Try as I might, every time I’ve attempted to learn another language, nothing quite sticks more than a few hours. Perhaps today’s release of Lingotopia, formerly featured at Rezzed’s Leftfield Collection will give me a foot up with its more pragmatic, problem-solving approach to language. Lost in a strange and mostly-abstract land knowing none of the language (Mandarin, French, German, Japanese, Russian & Spanish are available), you learn random vocabulary from the town’s inhabitants, while being quizzed on what words in larger sentences could mean.
While I’m likely to hit a brick wall eventually, my few minutes with Lingotopia so far have taught me that I remember more Japanese vocabulary than I thought – probably the result of years of subtitled anime. While Lingotopia makes no attempt to teach grammar and sentence structure, it does teach language as a lost traveller might pick it up – through fumbling your way through conversations, largely based on context. You’re constantly quizzed to fill your dictionary, with some questions using pictograms as hints to type in an answer, while others are multiple-choice.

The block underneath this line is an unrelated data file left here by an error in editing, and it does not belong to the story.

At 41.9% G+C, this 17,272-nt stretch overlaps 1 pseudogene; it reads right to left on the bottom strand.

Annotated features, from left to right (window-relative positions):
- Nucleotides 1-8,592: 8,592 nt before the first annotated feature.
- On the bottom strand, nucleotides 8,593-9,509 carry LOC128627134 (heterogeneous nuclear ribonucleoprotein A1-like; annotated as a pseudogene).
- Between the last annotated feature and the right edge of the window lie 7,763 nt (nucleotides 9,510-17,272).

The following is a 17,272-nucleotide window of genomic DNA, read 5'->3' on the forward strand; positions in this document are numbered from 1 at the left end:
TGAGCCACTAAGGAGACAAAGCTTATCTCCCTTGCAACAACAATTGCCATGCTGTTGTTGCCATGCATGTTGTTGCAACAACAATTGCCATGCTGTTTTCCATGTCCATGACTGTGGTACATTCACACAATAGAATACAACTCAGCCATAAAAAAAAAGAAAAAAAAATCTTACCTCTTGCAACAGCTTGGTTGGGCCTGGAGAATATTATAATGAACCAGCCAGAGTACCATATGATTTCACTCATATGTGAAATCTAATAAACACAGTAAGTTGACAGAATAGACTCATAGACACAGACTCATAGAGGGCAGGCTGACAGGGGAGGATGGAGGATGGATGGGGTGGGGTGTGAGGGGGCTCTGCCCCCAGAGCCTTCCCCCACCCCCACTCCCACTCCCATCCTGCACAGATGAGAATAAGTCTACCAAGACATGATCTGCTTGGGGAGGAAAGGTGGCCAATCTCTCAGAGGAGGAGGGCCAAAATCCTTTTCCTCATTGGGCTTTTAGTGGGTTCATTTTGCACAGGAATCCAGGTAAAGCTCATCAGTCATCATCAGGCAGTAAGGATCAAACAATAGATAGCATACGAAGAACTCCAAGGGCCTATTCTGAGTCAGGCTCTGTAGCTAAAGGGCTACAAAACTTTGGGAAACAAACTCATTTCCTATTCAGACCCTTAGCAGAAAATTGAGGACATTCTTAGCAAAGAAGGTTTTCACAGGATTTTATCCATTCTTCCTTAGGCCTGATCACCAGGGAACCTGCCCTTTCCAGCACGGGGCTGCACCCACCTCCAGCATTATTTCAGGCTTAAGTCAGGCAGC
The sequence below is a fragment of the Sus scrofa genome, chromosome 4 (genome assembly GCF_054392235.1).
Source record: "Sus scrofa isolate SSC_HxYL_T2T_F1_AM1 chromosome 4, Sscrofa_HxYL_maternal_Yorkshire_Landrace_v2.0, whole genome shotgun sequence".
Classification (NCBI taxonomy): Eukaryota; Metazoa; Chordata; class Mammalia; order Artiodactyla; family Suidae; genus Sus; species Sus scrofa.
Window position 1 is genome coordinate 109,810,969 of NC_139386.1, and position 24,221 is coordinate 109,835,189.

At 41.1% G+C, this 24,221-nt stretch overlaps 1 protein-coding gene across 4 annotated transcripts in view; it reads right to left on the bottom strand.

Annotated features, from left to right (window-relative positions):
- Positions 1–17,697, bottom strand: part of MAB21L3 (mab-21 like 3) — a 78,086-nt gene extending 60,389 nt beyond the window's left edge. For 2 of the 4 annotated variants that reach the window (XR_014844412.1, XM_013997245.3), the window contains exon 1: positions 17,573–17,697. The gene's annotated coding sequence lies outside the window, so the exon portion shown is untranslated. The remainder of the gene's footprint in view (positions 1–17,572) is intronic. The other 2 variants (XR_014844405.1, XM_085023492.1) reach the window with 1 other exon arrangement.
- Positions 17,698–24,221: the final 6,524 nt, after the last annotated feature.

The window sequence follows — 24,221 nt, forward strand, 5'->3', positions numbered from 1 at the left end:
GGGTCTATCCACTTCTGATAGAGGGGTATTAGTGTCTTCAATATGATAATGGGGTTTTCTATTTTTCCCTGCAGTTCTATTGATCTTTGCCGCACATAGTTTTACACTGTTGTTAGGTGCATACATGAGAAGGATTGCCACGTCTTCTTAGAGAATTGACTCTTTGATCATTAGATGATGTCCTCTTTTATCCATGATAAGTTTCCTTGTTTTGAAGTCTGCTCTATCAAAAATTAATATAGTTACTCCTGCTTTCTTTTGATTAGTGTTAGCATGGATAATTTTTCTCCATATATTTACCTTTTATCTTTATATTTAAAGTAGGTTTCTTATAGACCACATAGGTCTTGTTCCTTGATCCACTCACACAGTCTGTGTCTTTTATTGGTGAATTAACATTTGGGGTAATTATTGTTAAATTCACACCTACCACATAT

The key languages of Lingotopia (including English) are all fully voiced and available in both romanised or native script. There are also partial community translations of a great many other languages, including Norwegian, Romanian, Vietnamese and Danish. It works both ways, too, partially. You can set your native language to any of the main seven, and choose to learn English. I’d love to hear from a non-native English speaker for their opinion on how well it works in ‘reverse’.
The interface of the game is a little clumsy (especially navigating the world), and the abstract nature of the environment sometimes makes it unclear what’s scenery and what’s a person to talk to, but I’m intrigued by Lingotopia’s structure. Flawed as it may be, and as poor a judge of an educational tool’s worth as I am, in the little bit I’ve played of it so far Lingotopia made me feel oddly capable of learning a new language.